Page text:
The common cynic could write off Killing Joke’s return as yet another addition to the never-ending retro-bandwagon, but the original line-up emerge fiery and abrasive as if marching from the maw of a volcano. Legendary producer Youth (The Orb, The Verve) returns to his roots as bassist in the band that made him whilst maintaining tight reigns in the control booth. Jaz Coleman’s vocals howl beyond the lupine on the likes of Fema Camp, tearing through songs of socio/ecological anxiety which threaten to be awfully cliche from a hoary old punk band (Corporate Elect’s anti-capitalism surprises no one). But this is an album that rewards looking past the sulphurous noise.
In case you needed help getting under the crust of what exactly is troubling Coleman, weblinks are referenced under the lyrics in the booklet. This blatant spelling-out of a manifesto used to spoil the fun but in 2012, he recognises attention spans are shorter. He’s just making sure we got the message. Geordie Walker’s guitars sound just as corrosive as he was on Eighties back in ’84. Occasionally, such as on Rapture, the ‘Joke retreat to an over-familiar punk-metal headspace, but that’s as weak as MMXII gets. Opener Pole Shift, armed with Youth’s smokey scene-setting, hides an onslaught of classic heavy riffing, and gravelly screams. Then there’s the almost hilarious catalogue of mystical, spiritual and violent metaphors. Closer On All Hallow’s Eve reveres the dead (as in our ancestors, not gauche zombies) in rather optimistic tone making the mystic circle complete. A surprisingly well-rounded return, MMXII is a masterful hammering of metal against the intellect.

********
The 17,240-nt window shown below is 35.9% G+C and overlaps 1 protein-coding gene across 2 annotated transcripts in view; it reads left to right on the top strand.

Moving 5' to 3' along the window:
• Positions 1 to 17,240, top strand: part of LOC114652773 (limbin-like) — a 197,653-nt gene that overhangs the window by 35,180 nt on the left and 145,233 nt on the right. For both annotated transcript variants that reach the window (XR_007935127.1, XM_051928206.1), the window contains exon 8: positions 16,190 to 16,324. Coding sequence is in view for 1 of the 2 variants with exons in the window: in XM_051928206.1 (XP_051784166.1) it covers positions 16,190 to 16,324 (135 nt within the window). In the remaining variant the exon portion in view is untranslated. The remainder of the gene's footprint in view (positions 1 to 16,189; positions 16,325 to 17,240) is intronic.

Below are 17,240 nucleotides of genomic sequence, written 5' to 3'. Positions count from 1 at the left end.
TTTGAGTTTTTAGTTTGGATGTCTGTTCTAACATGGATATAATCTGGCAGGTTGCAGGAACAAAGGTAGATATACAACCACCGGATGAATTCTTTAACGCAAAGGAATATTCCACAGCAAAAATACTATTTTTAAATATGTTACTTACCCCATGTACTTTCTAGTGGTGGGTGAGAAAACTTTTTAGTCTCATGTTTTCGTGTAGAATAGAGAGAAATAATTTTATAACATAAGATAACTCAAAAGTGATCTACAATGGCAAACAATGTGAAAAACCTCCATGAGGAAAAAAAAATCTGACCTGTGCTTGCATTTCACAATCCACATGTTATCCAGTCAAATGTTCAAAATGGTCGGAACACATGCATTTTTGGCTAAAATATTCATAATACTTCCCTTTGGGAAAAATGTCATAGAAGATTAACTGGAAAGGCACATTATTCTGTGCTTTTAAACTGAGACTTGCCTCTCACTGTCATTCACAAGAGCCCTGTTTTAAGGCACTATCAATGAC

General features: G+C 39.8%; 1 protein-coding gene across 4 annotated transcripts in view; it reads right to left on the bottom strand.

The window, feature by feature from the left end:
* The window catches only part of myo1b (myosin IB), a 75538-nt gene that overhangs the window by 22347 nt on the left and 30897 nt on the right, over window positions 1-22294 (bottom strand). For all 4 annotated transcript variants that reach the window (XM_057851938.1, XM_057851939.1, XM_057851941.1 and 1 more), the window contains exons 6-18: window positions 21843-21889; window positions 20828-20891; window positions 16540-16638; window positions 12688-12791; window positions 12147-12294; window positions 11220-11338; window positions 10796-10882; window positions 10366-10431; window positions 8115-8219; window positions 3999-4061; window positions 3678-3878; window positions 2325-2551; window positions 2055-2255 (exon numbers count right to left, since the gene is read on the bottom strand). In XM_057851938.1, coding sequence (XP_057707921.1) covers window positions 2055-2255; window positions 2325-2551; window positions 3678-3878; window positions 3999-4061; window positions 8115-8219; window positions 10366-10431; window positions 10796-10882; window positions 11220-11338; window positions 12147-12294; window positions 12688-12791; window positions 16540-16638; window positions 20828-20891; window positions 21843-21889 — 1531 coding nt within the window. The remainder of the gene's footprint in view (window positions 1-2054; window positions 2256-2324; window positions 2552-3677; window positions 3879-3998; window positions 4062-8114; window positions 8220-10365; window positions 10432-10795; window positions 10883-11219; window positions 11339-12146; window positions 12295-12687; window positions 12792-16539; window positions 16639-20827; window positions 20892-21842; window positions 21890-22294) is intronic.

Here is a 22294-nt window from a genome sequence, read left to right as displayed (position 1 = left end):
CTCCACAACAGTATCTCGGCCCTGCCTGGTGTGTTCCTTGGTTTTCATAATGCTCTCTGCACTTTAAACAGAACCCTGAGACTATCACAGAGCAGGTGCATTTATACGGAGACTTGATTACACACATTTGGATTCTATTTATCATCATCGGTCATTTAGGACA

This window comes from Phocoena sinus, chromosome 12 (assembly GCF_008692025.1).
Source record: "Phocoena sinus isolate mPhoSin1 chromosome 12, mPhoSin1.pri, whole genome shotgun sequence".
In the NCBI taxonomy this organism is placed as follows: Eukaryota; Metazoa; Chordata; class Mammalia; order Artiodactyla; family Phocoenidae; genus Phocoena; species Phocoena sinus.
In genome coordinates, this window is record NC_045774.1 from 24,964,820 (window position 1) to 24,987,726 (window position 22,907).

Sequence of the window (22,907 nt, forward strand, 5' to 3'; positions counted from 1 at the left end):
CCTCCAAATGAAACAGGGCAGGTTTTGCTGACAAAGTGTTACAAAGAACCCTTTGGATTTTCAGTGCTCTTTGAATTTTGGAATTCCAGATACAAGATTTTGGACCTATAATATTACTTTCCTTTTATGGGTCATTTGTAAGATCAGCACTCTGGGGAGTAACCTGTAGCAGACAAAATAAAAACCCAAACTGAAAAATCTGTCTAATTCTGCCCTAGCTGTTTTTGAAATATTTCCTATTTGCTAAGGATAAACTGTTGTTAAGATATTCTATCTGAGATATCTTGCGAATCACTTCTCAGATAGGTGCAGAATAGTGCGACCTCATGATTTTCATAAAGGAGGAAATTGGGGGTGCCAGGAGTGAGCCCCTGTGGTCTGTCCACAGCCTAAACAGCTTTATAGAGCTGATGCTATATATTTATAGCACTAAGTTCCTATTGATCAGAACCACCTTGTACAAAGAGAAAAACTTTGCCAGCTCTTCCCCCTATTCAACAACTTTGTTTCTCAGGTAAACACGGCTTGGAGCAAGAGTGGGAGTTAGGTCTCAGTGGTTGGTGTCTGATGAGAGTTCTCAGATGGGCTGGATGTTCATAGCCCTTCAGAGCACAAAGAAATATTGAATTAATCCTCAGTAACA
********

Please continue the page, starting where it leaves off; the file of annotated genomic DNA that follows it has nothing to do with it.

Free daily music news
© 2012–13 Street Press Australia Pty Ltd